The Effects of Piracy on a Neighbor Country. Kenya: A Case Study.
Independent thesis Advanced level (degree of Master (Two Years)), 20 credits / 30 HE creditsStudent thesis
The fall of the former president of Somalia, Siad Barre, in 1991 marked the beginning of an era of civil war and extreme poverty for the country. One of the outcomes was an unprecedented increase of piracy.
The piracy problem off the Somali coast increased in both extent and frequency. By 2010 the Somali piracy posed a threat to seafarers in a large area of the Indian Ocean and became known in world media.
This study consists of four journalistic reportages with connections to the piracy problem, with a focus on the effects of the Somali piracy on the neighbor country Kenya. The aim is to cover aspects of the piracy problem which have not yet been thoroughly investigated by the media.
The reportages have been conducted in the following fields: the compliance of the human rights regulations for captured Somali pirates in Kenya; the situation for Kenyan fishermen operating close to the Somali border; the effects of piracy on the Kenyan tourism sector; the effects of piracy on the Kenyan real estate market.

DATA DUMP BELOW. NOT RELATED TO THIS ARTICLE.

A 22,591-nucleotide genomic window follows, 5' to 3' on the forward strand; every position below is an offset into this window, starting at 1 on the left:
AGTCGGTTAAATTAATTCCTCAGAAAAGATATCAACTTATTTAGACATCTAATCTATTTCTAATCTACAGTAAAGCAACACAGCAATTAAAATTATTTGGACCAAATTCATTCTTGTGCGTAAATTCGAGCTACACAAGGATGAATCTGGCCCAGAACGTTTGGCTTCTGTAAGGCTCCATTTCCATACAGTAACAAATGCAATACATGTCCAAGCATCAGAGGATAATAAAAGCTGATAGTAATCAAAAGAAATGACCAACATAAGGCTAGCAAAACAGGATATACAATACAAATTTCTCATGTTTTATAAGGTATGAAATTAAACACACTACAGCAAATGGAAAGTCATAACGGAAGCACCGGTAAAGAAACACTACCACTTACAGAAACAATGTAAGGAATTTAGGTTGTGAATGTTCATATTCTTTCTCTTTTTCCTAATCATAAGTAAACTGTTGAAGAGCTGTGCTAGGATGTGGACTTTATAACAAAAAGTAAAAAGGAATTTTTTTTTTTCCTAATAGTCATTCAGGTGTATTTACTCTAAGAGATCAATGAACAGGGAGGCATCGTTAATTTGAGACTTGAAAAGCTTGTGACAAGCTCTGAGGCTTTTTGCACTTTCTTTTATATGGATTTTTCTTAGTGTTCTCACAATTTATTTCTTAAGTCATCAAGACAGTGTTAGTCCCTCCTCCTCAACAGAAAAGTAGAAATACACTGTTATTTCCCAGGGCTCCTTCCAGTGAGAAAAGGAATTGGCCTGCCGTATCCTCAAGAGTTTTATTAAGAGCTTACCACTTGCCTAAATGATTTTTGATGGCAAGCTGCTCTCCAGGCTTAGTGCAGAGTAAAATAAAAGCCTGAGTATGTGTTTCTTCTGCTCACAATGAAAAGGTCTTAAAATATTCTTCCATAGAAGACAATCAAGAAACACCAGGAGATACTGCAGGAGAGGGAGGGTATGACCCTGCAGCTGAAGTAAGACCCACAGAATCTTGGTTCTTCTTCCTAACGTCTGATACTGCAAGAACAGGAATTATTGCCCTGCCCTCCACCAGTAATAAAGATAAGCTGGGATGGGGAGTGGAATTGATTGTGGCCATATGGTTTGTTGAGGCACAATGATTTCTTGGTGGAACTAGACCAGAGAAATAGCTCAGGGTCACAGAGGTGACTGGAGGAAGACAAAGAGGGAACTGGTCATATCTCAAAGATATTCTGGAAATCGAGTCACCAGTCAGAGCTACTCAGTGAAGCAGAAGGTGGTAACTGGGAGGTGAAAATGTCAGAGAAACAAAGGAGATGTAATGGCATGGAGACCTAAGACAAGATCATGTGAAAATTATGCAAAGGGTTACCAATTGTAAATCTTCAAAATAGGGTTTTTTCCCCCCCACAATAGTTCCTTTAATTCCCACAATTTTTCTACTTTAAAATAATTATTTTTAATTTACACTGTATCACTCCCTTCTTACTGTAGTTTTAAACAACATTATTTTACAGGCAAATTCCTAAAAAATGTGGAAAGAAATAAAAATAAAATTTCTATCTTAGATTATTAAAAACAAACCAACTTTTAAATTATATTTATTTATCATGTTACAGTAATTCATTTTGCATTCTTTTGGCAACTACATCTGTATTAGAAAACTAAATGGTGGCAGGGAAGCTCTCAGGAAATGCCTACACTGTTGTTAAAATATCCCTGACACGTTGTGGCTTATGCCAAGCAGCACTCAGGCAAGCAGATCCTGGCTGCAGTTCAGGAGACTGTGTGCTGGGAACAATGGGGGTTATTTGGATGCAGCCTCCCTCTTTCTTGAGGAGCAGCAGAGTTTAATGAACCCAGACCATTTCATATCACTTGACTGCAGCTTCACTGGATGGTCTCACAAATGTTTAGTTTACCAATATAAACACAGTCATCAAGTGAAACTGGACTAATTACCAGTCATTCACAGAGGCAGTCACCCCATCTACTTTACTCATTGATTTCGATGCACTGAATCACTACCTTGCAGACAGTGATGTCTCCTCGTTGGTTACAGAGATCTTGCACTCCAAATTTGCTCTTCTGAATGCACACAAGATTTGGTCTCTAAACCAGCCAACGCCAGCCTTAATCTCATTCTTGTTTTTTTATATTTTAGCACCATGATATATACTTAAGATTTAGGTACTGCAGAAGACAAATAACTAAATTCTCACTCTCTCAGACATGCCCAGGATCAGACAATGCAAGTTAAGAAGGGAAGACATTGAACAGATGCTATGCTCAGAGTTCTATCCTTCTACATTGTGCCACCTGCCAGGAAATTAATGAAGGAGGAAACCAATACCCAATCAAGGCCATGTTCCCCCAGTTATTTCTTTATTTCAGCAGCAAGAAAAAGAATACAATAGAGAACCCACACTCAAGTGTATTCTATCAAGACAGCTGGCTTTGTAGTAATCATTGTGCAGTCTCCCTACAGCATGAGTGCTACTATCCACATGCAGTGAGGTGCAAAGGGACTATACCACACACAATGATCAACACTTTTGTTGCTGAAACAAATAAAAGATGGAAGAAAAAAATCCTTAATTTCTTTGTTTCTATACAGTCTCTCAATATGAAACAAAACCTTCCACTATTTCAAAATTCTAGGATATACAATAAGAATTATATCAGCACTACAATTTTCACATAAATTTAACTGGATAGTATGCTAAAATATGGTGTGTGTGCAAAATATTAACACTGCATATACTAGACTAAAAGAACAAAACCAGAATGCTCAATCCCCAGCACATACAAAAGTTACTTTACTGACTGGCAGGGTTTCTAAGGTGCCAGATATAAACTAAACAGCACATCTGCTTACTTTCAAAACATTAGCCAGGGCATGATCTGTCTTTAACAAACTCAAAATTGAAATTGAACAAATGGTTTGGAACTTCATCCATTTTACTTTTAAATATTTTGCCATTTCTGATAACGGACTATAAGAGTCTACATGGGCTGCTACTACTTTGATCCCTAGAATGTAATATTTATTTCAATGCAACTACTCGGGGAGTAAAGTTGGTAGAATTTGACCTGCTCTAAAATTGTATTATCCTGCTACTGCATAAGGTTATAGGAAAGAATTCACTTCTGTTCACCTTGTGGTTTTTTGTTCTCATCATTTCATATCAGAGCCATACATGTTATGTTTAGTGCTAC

The decrease of piracy attacks in 2012 in the Indian Ocean has been attributed to a number of factors - one is the international effort against piracy in the area, which has led to the arrest of several hundreds of pirates.
Many of the arrested pirates were apprehended by the European Naval Forces and transferred to Kenya. Several NGO's have documented violations of human rights for persons of Somali origin in Kenya, and criticized the long time suspects spend on remand.
The surge of piracy has affected the lives of the Kenyan fishermen operating close to the Somali border in terms of risks and new restrictions. The proximity of Somali piracy and kidnappings also affected the tourism sector on the Kenyan coast. This has reportedly also been the case in Nairobi, where politicians have claimed that the ransom money of the piracy fueled the real estate bubble in the city.
This study consists of journalistic interviews and observations, which were carried out in the kenyan cities Mombasa, Nairobi and Lamu, and in Sweden. The represented sources vary from inmates at the Shimo la Tewa prison, fishermen, hotel staff, diplomats, scholars and military personnel.
One of the conclusions in the study is that the handling of suspected pirates by the Kenyan justice system is not satisfactory, as the time on remand for the suspected pirates has been unlawfully long and not in accordance with human rights.
Place, publisher, year, edition, pages
2013. , 31 p.
Piracy, Kenya, Somalia, Reportage, Investigative Journalism, Minor Field Study, Tourism, Fishing, Shimo la tewa, EU
Other Humanities not elsewhere specified
IdentifiersURN: urn:nbn:se:su:diva-100689OAI: oai:DiVA.org:su-100689DiVA: diva2:704069
Jerner Widestedt, Kristina, fil dr
Allern, Sigurd, professor